Friday, August 20, 2010

Victor Bout but tip of iceberg

Bout 'smuggled weapons to Africa' says ex-UN man

Viktor Bout at the Criminal Court in Bangkok on 20 August 2010 Viktor Bout denies that he is an arms trafficker

More details are emerging about the activities of Victor Bout, an alleged arms dealer once described by a British minister as the "Merchant of Death".

Mr Bout is being extradited from Thailand to the United States, where he faces arms dealing charges relating to Colombia.

But a former United Nations investigator on sanctions-busting has told the BBC that Mr Bout was also involved in illegal weapons smuggling in several African states.

'Blood diamonds'

Several official UN reports have linked Mr Bout to arms smuggling activities in Africa.

One documents 37 arms flights it says were operated by him to supply the former rebel group, Unita, in Angola in 1997 and 1998, when the rebels were subject to a UN embargo.

The UN stepped up its investigations a few years later with a Panel of Experts, who looked into violations of an arms embargo on Liberia, then run by former President Charles Taylor, who is currently facing war crimes charges at The Hague.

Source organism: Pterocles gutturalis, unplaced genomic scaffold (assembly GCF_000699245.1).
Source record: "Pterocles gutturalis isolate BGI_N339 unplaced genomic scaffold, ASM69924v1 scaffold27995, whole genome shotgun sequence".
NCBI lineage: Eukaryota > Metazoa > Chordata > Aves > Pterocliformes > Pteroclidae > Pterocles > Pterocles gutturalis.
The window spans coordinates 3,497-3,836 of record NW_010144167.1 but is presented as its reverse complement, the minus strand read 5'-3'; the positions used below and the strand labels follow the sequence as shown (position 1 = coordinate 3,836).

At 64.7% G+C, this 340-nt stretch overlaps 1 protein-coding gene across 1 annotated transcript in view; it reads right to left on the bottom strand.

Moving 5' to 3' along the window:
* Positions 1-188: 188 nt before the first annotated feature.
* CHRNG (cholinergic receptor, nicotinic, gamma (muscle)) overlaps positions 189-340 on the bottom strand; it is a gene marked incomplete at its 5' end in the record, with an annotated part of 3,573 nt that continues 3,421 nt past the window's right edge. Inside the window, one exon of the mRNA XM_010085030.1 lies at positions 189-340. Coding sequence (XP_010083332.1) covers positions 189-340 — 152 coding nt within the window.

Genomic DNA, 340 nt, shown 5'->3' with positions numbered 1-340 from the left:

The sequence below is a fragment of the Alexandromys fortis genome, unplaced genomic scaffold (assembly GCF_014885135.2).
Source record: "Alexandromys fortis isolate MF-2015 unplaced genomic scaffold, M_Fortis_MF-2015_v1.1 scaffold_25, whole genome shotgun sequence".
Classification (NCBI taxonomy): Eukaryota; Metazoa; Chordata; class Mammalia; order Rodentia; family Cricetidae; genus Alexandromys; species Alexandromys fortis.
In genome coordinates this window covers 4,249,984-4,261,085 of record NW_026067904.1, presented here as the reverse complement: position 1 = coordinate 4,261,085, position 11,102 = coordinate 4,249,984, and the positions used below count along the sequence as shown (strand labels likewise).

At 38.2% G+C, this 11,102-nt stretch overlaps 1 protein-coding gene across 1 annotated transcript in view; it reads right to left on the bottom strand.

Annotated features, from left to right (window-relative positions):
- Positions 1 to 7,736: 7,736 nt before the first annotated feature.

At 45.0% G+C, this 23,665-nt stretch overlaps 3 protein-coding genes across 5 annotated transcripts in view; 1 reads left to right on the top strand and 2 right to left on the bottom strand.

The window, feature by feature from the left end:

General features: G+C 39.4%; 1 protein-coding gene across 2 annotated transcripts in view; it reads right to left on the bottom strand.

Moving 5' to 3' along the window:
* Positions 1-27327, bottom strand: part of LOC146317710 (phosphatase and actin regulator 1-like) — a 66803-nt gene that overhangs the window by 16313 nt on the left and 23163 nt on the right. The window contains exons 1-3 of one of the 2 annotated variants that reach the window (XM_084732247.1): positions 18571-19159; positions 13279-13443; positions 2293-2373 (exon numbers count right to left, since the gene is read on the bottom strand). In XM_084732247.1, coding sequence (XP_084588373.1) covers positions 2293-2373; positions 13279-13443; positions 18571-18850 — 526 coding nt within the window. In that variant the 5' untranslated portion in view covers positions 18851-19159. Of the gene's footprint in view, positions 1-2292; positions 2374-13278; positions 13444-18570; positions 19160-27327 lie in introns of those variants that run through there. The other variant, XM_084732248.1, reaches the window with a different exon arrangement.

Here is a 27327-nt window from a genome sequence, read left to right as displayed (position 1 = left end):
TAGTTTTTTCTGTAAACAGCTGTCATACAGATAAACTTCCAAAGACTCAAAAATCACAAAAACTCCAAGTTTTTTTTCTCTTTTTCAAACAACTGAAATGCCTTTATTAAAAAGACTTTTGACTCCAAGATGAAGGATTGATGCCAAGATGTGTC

The panel was investigating the trade in "blood diamonds" from Liberia's neighbour Sierra Leone - diamonds which were used to buy weapons for rebels in the brutal Sierra Leonean war.

  Liberia's former President, Charles Taylor, is on trial at The Hague for war crimes

A former member of the UN Panel, Johan Pelemen, told the BBC he believed Mr Bout was deeply involved.

"With all the shipments that we were able to document that were sent to Liberia in violation of the arms embargo, Victor Bout and his network was the most important network that supplied the regime in Liberia," he said.

Mr Bout denies that he is an arms trafficker.

A website sympathetic to him describes him as a dynamic businessman.

The website says Mr Bout was born in the former Soviet Union and first went to Africa as a Soviet military translator.

He is reported to be able to speak nine languages.


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